Baltimore County Executive Kevin Kamenetz is proposing a reduction in the stormwater management fee, known derisively as the “rain tax,” by about one-third, for homes, businesses and nonprofits.
“The Council and I have been discussing ways to reduce this fee for some time,” Kamenetz said in a press release. “This has been a collaborative effort, and it allows us to continue to protect the Chesapeake Bay while making the fee more reasonable for homeowners, businesses and nonprofits.”
Kamenetz is also asking Gov. Larry Hogan to advocate for an extension on a 2025 federal compliance date.
The proposed reductions will be introduced at the Council’s legislative session on Feb. 2, discussed at a public work session on Feb. 24, and the bill will be voted on at its March 2 legislative session.
The fees came about from a 2010 federal lawsuit between the Chesapeake Bay Foundation and the Environmental Protection Agency, the result of which was the EPA ordered Maryland to reduce runoff water that carries toxins and nutrients into the Bay with measurable results by 2025. The Maryland legislature instituted a mandate under which Maryland’s 10 largest jurisdictions would pay for cleaning up the Bay. Baltimore County established a fee-based structure, which took effect July 1, 2014, to curb phosphorus, nitrogen and sediment pollution into the Bay.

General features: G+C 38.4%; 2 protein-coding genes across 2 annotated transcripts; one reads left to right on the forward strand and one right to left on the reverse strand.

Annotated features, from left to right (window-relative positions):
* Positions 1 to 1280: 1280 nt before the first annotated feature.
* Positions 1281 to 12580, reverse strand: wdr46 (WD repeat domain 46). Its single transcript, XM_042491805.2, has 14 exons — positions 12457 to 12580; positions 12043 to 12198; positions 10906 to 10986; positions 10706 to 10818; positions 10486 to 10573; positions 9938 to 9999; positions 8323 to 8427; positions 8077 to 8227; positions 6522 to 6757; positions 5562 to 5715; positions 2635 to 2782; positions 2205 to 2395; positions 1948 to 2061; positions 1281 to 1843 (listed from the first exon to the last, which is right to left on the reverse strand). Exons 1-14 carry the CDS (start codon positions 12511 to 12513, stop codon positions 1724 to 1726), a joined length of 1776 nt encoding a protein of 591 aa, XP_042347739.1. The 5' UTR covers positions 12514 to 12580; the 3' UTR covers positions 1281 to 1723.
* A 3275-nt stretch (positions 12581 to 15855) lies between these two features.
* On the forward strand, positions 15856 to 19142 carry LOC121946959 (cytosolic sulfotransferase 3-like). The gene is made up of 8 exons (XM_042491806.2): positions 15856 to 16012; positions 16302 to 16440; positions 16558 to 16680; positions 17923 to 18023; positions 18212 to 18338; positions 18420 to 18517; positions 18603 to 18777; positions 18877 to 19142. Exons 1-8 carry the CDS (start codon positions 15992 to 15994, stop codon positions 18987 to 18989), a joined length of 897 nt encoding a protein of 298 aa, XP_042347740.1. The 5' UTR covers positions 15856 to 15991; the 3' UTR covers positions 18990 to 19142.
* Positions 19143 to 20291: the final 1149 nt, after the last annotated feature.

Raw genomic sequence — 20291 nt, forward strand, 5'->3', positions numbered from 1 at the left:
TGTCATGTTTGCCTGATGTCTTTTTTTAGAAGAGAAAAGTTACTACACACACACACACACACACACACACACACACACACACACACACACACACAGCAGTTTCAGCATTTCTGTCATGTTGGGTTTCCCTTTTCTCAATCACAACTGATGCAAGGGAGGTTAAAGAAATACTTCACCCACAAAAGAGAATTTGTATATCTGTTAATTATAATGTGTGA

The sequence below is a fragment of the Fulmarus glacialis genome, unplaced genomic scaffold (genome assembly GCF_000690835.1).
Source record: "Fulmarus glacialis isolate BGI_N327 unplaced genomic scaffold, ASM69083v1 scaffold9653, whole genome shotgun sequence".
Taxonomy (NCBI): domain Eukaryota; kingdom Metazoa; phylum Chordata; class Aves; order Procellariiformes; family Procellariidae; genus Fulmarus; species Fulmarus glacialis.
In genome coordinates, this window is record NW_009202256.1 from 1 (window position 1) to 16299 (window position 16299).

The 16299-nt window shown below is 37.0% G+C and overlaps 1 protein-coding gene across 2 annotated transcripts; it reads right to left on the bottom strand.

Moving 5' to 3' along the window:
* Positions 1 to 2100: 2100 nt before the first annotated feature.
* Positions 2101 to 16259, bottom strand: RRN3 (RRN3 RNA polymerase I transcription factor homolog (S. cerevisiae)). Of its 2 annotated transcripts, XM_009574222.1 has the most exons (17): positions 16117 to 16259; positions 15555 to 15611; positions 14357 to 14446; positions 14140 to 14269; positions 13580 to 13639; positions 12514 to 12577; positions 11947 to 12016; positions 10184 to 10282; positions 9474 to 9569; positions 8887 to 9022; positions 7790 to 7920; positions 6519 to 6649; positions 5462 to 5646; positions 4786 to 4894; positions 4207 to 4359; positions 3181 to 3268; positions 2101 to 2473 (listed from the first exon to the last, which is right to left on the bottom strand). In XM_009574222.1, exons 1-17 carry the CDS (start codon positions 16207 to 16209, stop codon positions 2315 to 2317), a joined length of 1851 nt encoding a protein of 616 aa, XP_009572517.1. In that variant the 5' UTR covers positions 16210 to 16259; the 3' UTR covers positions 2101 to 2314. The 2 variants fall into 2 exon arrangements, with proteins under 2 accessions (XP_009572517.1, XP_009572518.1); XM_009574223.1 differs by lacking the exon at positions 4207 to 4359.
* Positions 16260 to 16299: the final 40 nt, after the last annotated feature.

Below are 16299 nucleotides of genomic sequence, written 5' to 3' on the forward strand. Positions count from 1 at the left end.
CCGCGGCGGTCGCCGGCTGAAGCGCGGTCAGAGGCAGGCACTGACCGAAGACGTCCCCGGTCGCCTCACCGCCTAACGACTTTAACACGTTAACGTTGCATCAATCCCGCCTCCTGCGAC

Although fees nonprofits are currently paying were reduced from what was originally proposed, businesses and nonprofits alike feel that the fees affect them disproportionately. Both entities’ fees are based on the amount of impervious surfaces they have, i.e. parking lots. The larger the parking lot, the higher the fee.
“Now that we’re into this a little bit we see that our business are suffering from the amounts of money they have to pay for stormwater management,” Councilwoman Vicki Almond, D-2, said.
The county is able to reduce the fees because of a lesser revenue requirement due to efficiencies achieved in the first year of the program, the press release said.
Under Kamenetz’s proposal, the fee for an individual home would be reduced from $39 to $26, the fee for an attached home from $21 to $14, the fee for a condominium from $32 to $22, the fee for a commercial property from $69 to $46 per 2,000 square feet of impervious surface and the fee for institutional nonprofits from $20 to $14 square feet of impervious surface.
Almond said the Council is discussing Kamenetz’s proposal, but she hopes the county executive’s administration will look for more money in its budget rather than ask for a federal extension, which she acknowledges will be a challenge given the uncertainty in state funding for the county.
“I think we want to study the issue more,” she said. “The Council is certainly talking about it, but I think we need to study it more.”
— Marc Shapiro